About a year after graduation, I stopped by my alma mater to visit one of my favorite lawprofs. He was the stereotypical lawprof that has been vilified lately – he had little practice experience and teaches only 2-3 days per week, including one of those pointless “law and” seminars. On occasion, he publishes some obscure, worthless piece of shit.
I told him that I was in danger of being laid off and needed assistance finding a different job. He told me that he didn’t know anyone who was hiring but would keep me in mind if something came up. He suggested that I talk to the school’s career center to see if any open positions were available.
At that point, I lost it. I told him I was absolutely frustrated with the legal system and how it fucks over young lawyers. I was sick of trolling through craigslist, Monster.com, Symplicity for the few open positions available. I was sick of “networking” with other attorneys at bullshit bar functions which I had to pay for. I was sick of “building my network” – usually with “financial planners”, “vice presidents”, “consultants” and other people who were salesmen in disguise. I was sick of going to various pro bono activities where I was doing nothing more than commiserating with other young, unemployed attorneys.
The lawprof gave me a sympathetic pat on the shoulder. He said, “I’m sorry, but it’s been like this for a while. The job market for lawyers have been bad for a long time. But people succeed eventually, you just have to hang in there. Also, I’m just a lawprof. I’m only here to teach.”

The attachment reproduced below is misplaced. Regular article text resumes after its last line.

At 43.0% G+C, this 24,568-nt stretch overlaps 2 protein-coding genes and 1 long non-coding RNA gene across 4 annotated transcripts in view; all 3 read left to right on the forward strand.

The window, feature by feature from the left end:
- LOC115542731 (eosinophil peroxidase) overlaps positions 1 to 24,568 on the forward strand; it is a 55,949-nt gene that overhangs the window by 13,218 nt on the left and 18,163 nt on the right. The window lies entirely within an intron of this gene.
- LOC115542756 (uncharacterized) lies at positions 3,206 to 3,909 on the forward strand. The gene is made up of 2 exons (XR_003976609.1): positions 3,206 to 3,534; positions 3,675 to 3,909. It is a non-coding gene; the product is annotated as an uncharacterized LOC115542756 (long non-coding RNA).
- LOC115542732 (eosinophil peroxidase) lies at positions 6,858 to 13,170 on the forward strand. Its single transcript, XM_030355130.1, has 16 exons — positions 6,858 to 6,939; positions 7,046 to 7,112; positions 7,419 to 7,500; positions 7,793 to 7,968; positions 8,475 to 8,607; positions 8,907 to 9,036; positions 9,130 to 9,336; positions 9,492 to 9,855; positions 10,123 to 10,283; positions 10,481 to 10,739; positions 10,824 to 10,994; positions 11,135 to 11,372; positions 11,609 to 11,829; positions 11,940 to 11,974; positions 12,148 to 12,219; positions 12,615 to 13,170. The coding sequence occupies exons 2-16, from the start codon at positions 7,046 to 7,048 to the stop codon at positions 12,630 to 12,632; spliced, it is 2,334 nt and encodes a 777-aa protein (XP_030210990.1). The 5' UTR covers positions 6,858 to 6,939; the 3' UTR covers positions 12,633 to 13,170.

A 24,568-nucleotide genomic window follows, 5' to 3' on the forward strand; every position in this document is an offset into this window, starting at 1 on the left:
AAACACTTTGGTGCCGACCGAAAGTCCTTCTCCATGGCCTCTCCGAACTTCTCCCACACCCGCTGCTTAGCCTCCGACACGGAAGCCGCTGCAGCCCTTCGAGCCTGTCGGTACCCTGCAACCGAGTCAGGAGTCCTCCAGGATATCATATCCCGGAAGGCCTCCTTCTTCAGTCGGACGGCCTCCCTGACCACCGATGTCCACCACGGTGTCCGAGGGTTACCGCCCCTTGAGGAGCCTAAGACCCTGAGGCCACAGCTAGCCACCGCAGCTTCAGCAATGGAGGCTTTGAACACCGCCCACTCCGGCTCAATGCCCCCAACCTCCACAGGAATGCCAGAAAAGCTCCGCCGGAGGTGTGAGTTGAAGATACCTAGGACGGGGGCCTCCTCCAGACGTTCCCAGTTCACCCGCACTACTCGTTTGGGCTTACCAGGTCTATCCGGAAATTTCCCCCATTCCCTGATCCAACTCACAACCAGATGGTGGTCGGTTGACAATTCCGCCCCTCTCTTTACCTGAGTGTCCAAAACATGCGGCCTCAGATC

He was right.
As much as I hate the system they work for, I do not hate most law professors for doing their jobs – teaching. I don’t expect lawprofs to find jobs for their students. I don’t expect them to write Nobel prize winning literature on a regular basis. I don’t even expect them to write good practice manuals (although that would be nice) because…they DON’T practice.
But I do hate most lawprofs for not speaking out about the law school crisis/scam/clusterfuck. I hate them for saying and doing nothing as new law schools are opening up. While I do not expect them to be as outspoken as Paul Campos, I’m sure most of them understand that there is a problem when a significant number of law school graduates are not getting jobs.
Most lawprofs (other than a delusional few) know this but say nothing. Junior profs are afraid that speaking out will adversely affect their chances of getting tenure. Senior profs are either too institutionalized and don’t want to rock the boat or are jaded – dismissing the situation as “the student’s problem”. Others think that we are just venting and will go away when the economy improves.
But what CAN lawprofs do? Individually, most are just powerless employees. They might say a few things here and there but that’s about it. The thing is that lawprofs as a group see themselves as a congenial collective, isolated from real world problems. Only a select few can enter the tenured ranks and once you’re in, you’re set. So there is no incentive for most lawprofs to do anything to change the status quo.
I would love to be proven wrong on this point by seeing some lawprofs show fortitude. And with outside speculation that some law schools may close this coming decade, we may start seeing the collapse of the collective as law schools enter survival mode.